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How to change guitar strings

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There comes a time in every guitar's life when its strings must be changed.
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Change guitar strings right to improve your sound

If you've noticed your guitar sounds muted or dull, it may be time to change your strings. Guitar strings take a lot of abuse from players and as a result, become worn. Therefore, it is essential to change your guitar strings periodically. Fortunately, it is quite easy to change guitar strings

How often your need to change the guitar strings depends on how much you play. In addition, the thickness, or the gauge, of the string also plays a part. Your strings will tell you when they need to be replaced and it is up to you to listen to them. If you continue to play strings that need to be replaced, the quality of your music will suffer.

Before you change your strings, you should first decide which type you are going to place back on the guitar. A variety of guitar strings are available and each has its own purpose. For instance, classical strings should be placed on classical guitars just like electric guitars strings should sit on electric guitars.

If you aren't happy with the type of strings your guitar currently possesses, explore the many different strings that are available.

To change guitar strings, you must first remove the existing strings. Loosen the pegs the strings are attached to, then simply cut the strings off with scissors. Remove any strings that remain on the pegs or bridge. Place the ball at the end of the new string into the hole in the bridge.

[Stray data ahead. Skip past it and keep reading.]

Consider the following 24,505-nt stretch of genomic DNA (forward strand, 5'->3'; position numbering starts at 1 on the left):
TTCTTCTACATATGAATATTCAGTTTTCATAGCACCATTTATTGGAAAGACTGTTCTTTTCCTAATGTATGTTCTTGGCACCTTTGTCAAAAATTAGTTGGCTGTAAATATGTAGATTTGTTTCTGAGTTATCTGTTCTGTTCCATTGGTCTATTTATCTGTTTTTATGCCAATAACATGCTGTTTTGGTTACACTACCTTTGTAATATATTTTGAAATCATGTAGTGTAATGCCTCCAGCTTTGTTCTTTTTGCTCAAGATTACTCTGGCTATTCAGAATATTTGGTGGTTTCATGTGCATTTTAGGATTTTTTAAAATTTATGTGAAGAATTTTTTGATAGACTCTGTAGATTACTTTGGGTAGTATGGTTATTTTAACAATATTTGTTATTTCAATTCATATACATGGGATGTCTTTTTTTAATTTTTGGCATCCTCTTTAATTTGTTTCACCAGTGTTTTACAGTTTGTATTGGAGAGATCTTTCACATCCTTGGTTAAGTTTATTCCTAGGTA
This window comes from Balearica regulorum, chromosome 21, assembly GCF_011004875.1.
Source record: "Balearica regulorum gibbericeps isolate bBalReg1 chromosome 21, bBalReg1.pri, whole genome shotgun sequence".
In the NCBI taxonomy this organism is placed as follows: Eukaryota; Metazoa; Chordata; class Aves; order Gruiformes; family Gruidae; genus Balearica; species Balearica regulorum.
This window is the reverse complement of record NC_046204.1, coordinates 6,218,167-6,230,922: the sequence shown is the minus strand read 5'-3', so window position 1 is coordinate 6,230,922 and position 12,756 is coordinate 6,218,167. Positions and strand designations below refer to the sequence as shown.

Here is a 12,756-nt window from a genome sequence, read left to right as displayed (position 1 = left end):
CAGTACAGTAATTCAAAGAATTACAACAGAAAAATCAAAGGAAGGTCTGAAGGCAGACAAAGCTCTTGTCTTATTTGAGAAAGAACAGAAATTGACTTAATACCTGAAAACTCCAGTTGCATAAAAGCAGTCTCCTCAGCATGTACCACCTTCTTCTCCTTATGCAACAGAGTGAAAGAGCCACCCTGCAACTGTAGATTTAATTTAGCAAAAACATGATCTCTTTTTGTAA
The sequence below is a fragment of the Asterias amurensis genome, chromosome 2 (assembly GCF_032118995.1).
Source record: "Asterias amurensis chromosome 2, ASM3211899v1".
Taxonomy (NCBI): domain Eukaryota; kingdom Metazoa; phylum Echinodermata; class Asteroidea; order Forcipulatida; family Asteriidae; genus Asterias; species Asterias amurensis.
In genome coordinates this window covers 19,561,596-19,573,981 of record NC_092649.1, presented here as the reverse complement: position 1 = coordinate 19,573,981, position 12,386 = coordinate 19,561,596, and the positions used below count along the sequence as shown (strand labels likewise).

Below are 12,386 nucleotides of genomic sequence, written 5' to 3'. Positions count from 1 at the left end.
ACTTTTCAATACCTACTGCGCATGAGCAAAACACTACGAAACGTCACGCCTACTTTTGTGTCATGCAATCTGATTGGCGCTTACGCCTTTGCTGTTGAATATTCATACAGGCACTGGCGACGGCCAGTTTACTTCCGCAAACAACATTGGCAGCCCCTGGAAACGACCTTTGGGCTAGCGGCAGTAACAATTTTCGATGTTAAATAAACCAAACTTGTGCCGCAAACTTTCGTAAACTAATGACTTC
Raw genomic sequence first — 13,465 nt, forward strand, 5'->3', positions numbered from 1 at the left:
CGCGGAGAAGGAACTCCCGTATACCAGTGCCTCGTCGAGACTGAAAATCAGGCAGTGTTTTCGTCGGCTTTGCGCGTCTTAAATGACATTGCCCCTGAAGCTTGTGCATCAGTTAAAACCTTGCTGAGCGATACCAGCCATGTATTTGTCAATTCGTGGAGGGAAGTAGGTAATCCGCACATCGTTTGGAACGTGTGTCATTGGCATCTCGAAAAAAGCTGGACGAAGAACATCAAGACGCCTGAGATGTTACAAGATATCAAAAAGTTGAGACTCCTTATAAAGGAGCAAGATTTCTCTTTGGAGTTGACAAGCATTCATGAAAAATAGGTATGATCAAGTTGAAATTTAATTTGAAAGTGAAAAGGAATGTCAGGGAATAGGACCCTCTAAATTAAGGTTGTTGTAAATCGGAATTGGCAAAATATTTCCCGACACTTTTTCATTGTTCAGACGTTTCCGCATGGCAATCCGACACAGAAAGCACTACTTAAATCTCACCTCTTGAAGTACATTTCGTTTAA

Use your finger to push down on the ball to snap it into place, while pulling up on the string at the same time. If the ball comes out of the hole when you tug on the string, it should be reattached and wasn't seated properly to begin with. Insert the ball again and pull on the string until it stays put.

Bring the top of the string along the neck and into the tuner, or the top of the guitar where the pegs sit. Once you reach the top of the neck, use your finger to apply pressure to the string at the top of the neck to keep it in place and make it easier to wind around the pegs. Wrap the top of the string around its corresponding peg until it is so tight that it doesn't rattle against the neck.

The string all the way to the left should wrap around the lowest peg on the left. The string next to the furthest left string should wrap around the middle peg and so on. You can either use your fingers to wrap the string around the peg, or purchase a peg winder which will do the work for you.

Repeat this same process for all of the strings on your guitar.

Once you have wound the strings around the peg at the correct tension, you will be left with excess string protruding from the pegs. Use wire cutters to clip the excess away. You should now tune your guitar. Know that you may have to re-tune your guitar several times while the strings get used to their new home. This process is standard practice for most stringed musical instruments.

The more you play, the more you will become familiar with how often you should change guitar strings. Since changing guitar strings is fairly simple, there is no reason to keep old strings on and let your music suffer.

Guitar Alliance: How to Change Guitar Strings
Campbell's Music: How to Change Guitar Strings

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